Clive Jones discusses best practice for maintaining efficient heat transfer systems when operating industrial laundry equipment in the public sector
In early 2019, two outbreaks of scabies in correctional facilities hit the international news, one at the Women’s Huron Valley Correctional Facility, Michigan, the other at Polmont Young Offenders Institution near Falkirk, UK.
Highly contagious diseases such as scabies can more easily spread in facilities where hundreds of people, often in vulnerable health conditions, share the same spaces, such as in hospitals and prisons.
One way to help prevent the spread of infection is to wash laundry frequently and at high temperatures.
In industrial laundry equipment, fluid-based heat transfer systems are usually employed to transport heat, for example when operating flatwork irons.
In this context, thermal fluid systems are preferable to traditional steam-based systems, in that they easily heat up to 230°C compared with the 180°C of steam-based systems.
Moreover, thermal fluid systems reduce common issues in the laundry industry that would be amplified with a steam-based system, such as corrosion, condensate return and steam trap maintenance.
As a result, industrial laundry equipment used in the public sector requires the use of heat transfer fluids that can work at the correct temperature for prolonged periods of time.
These fluids must have excellent thermal and oxidation stability to prevent the formation of sludge and must be odourless and non-toxic in case of contamination.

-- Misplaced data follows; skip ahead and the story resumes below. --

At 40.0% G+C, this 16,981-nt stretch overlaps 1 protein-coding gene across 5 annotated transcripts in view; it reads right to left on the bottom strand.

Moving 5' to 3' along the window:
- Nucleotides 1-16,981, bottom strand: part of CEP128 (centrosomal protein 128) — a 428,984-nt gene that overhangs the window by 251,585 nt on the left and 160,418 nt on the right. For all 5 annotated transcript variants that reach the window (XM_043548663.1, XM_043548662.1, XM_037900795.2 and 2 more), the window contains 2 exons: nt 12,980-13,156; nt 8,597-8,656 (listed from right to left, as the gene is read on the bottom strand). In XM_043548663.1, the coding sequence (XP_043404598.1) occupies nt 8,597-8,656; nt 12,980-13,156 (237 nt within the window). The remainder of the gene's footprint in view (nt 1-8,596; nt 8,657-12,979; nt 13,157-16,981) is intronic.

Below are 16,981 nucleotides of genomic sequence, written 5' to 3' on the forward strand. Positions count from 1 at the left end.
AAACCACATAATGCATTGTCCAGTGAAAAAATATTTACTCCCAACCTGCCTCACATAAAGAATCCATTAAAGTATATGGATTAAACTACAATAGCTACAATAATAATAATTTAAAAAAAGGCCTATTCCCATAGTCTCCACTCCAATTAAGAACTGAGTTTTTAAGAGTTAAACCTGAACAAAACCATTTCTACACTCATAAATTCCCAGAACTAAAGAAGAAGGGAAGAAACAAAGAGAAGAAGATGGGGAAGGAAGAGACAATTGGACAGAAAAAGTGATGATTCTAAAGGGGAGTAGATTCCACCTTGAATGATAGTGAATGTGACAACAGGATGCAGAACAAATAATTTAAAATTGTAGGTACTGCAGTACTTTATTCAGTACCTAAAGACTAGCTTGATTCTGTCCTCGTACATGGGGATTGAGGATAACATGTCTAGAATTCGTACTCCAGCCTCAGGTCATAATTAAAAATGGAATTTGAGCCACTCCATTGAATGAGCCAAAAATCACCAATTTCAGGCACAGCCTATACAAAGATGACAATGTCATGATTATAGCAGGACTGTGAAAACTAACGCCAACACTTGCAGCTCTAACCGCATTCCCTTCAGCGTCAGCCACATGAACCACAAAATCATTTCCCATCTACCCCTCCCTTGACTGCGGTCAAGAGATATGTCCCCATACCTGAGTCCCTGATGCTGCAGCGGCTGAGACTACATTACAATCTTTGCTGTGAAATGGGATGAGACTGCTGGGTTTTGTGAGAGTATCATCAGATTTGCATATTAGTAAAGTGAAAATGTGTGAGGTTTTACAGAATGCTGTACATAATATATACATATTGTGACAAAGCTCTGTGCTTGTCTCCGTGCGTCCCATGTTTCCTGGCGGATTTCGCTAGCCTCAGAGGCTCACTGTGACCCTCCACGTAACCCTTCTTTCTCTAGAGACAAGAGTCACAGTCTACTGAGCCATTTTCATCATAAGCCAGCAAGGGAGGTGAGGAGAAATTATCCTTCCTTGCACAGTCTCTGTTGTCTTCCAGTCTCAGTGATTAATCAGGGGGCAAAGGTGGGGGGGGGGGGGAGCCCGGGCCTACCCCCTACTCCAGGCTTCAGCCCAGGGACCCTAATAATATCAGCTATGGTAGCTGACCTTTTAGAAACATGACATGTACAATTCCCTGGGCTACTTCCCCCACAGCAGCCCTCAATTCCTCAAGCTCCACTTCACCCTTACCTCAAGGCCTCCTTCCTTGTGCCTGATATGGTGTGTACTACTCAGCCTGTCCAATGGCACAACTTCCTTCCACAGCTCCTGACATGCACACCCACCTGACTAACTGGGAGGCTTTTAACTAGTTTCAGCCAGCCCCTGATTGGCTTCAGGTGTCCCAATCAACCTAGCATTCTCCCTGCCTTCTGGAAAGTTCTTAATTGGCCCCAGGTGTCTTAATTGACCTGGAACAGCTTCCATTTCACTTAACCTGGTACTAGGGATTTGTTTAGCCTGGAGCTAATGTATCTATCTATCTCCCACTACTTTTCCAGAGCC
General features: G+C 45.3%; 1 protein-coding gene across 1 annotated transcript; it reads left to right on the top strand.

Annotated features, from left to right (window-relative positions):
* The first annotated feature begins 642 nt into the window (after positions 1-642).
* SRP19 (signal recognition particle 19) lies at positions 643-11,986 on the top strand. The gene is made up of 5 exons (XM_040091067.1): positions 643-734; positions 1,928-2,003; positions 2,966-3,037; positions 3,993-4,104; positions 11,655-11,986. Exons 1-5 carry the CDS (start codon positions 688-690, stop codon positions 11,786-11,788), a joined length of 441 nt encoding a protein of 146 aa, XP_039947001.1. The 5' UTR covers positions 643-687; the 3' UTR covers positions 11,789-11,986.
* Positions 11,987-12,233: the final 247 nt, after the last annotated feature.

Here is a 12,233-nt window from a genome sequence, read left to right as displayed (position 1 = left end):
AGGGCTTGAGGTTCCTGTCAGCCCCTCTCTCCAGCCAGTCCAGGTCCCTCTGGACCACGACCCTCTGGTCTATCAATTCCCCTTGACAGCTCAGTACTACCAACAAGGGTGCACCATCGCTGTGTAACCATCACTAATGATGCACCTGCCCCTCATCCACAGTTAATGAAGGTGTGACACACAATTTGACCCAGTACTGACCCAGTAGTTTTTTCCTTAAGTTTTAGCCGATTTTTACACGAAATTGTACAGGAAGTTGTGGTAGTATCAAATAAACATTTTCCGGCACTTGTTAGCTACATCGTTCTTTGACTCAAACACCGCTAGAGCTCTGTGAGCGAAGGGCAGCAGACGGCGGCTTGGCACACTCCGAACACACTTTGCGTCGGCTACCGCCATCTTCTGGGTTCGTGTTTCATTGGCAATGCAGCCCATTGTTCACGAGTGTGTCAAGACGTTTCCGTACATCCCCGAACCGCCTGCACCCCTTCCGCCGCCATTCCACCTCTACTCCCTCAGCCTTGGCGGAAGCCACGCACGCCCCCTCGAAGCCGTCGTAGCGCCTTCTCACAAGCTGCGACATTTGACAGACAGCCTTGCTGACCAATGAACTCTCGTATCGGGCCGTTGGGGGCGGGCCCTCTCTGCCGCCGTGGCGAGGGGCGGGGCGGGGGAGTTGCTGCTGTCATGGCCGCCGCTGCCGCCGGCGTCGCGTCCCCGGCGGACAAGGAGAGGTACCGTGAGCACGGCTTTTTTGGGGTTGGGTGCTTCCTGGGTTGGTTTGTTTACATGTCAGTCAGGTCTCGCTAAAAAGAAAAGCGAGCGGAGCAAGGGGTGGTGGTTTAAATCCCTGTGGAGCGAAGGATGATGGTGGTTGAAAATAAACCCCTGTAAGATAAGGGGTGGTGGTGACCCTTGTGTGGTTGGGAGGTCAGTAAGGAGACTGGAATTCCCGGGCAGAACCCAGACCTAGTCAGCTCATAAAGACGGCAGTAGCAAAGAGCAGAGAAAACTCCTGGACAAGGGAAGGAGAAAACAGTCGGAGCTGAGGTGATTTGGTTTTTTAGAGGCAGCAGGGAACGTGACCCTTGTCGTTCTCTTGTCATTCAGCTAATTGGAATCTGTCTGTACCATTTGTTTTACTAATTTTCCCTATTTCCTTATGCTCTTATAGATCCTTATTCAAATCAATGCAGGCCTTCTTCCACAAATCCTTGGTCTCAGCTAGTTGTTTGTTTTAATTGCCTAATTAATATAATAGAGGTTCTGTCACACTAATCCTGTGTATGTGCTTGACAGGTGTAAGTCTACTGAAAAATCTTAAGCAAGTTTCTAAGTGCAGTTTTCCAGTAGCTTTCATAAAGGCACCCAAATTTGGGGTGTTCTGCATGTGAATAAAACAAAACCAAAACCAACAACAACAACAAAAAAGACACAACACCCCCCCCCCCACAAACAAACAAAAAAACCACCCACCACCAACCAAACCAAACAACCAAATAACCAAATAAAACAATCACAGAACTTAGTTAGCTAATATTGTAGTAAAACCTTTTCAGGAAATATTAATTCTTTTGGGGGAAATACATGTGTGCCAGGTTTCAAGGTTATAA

However, for excellent performance in the long term, fluids need to be properly cared for.
Plan ahead with preventive maintenance
As well as carefully selecting the right type of fluid for industrial laundry equipment, facilities managers should perform regular sampling to assess the condition of their thermal fluid.
A heat transfer fluid’s thermodynamic attributes vary according to operating conditions, but all heat transfer fluids will degrade over time, particularly when operating at high temperatures.
To keep heat transfer systems in good shape, facilities managers should undertake regular sampling to establish the condition of the fluid and plan preventative action.
Regular representative fluid analysis and top-ups help to ensure a healthy system, while reducing the risk of downtime and decreasing the amount of costly thermal fluid changes.
Heat transfer fluid maintenance and analysis are essential operations that should be conducted on a regular basis, but some plant managers don’t realise there is a problem until it’s too late.
By monitoring heat transfer fluids regularly, it is possible to detect problems and to take preventative actions that minimise degradation and oxidation, keeping industrial laundry equipment running efficiently and cost-effectively.
Ideally, any plant using heat transfer fluids should operate using a robust, proactive maintenance plan such as Global Heat Transfer’s Thermocare, that contains regular system analysis, fluid top-up and careful flashpoint and fouling management.
For facilities managers operating industrial laundry equipment, correct thermal fluid sampling and maintenance is essential.
By using thermal fluids specifically designed for industrial laundry facilities, you can make sure that the correct temperatures are reached and by taking proactive action, you can maintain this at all times.
Ultimately, choosing and maintaining the right fluid contributes to improving hygiene where it is most needed.
Clive Jones is managing director of thermal fluid specialist Global Heat Transfer.